Falling sales and house prices means mortgage advisors "need to have arsenals in toolbox"
Mortgage advisors should not lose faith amid the current housing market turmoil and realize there are creative ways to get buyers motivated again, Jeremy Schachter (pictured), Phoenix co-branch manager for Fairway Independent Group, has said.
Schachter, who witnessed firsthand the housing boom in Arizona during recent times, urged loan officers to emulate their real estate colleagues and find new ways to attract business, just as housing demand has shrunk and sellers struggle to sell their properties.
According to the latest data from S&P Core Logic, house prices fell 0.44% in July in 20 large cities - the first drop since March 2012, sparked by rising mortgage rates, which have doubled since the start of the year.
Meanwhile, existing home sales fell in August 0.4% compared with July – the slowest sales pace since the start of the COVID pandemic in May 2020, according to reports.
Following a recent TV interview with Fox 10, Schachter told Mortgage Professional America (MPA) that brokers could keep pace with current trends by employing more novel marketing techniques.
One of these involves explaining through an easy-to-read flyer why delaying a house purchase decision until conditions are more favorable is wrong in simple financial terms.
In one example, Fairway showed that by waiting for up to three years, buyers who own a property valued at $725,000 can end up paying $1,197 more a month for their 30-year fixed mortgage, based on MBS Highway forecasts.
Schachter also illustrated the disadvantages of renting compared to owning a home, showing that the net gain for the homeowner amounts to almost $483,000 for the same value property over a 10-year period.
He said: “Loan officers need to have an arsenal in their toolbox. This is a pretty easy to understand visual flyer that says how much the house would cost if you waited one, two or three years.
“The other one gives you an example of renting versus buying and tells you how much money you will actually save if you bought the house versus renting for three, five or seven years.”
He opined that the market was undergoing a correction and not experiencing a crash, although he admitted current market conditions were difficult.
“It’s really tough being a mortgage loan officer,” he said. “You have clients that are shocked about the interest rates…you have stiff competition and a lot of people that fear missing out on lower rates.
“But you don’t have to be stuck with the interest rate forever because there’s no prepayment penalties and you can always refinance the mortgage.”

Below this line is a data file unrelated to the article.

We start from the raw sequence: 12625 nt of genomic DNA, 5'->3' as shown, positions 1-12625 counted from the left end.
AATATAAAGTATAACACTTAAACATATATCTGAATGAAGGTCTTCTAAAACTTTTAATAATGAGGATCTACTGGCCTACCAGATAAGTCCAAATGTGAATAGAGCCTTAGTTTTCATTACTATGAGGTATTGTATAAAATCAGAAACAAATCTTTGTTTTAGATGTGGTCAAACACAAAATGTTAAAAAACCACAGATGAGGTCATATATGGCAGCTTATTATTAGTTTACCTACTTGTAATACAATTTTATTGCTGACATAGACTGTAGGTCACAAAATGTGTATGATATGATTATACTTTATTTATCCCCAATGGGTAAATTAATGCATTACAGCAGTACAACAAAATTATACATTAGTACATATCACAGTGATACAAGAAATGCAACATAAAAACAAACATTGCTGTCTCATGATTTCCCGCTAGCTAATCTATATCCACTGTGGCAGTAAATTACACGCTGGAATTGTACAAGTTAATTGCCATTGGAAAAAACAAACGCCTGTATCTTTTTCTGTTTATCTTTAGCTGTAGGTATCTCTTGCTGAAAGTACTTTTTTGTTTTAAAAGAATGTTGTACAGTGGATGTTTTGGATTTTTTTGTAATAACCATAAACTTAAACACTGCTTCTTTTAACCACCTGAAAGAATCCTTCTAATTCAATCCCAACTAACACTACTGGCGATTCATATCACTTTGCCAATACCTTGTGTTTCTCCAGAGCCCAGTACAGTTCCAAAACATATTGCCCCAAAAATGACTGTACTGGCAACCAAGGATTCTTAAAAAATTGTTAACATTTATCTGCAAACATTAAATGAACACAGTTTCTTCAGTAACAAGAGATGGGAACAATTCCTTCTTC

He revealed that the market “is turning”, adding that there were now many more price reductions and seller concessions, along with a much higher number of homes for sale.
“You’re seeing whatever the seller can do to get the home sold,” he added.
“We have about 20,000 homes on a metro Phoenix area right now. About four or five months ago, we had 4,300 homes, so it’s a 300% increase in homes on the market,” he revealed, although he stressed that the number was still much lower than in 2008 when the market last crashed.
Higher interest rates, which are now hovering around 6.5%, are playing a major part, too, as the cost of a mortgage has shot up.
He cited the case of a borrower who pre-qualified in March but then “put the house hunt on hold”. Last weekend, she told agents she was back on the market and wanted to put an offer in a pre-qualification after seeing ‘the perfect house’.
However, she found that her payment was now dramatically higher and she couldn’t qualify. She was able to get the loan only after agreeing to cosign with her fiancé.
Despite the difficulties, Schachter insisted there is still a housing market worth fighting for. “Even though interest rates are higher, we still need a place to live,” he added.
“I say marry the house, date the rate. You don’t have to be on a fixed rate forever, but if you love a home and you can see your family living there and you can afford it and it’s not going to make a big dent in your financial ability to pay it back, buy the house.”
To brokers he offered the following advice: “Don’t lose faith. Have confidence in yourself, get educated and use the tools that are out there. Be the best advisor you can possibly be and be positive because if you are negative going into the office, it definitely shows.”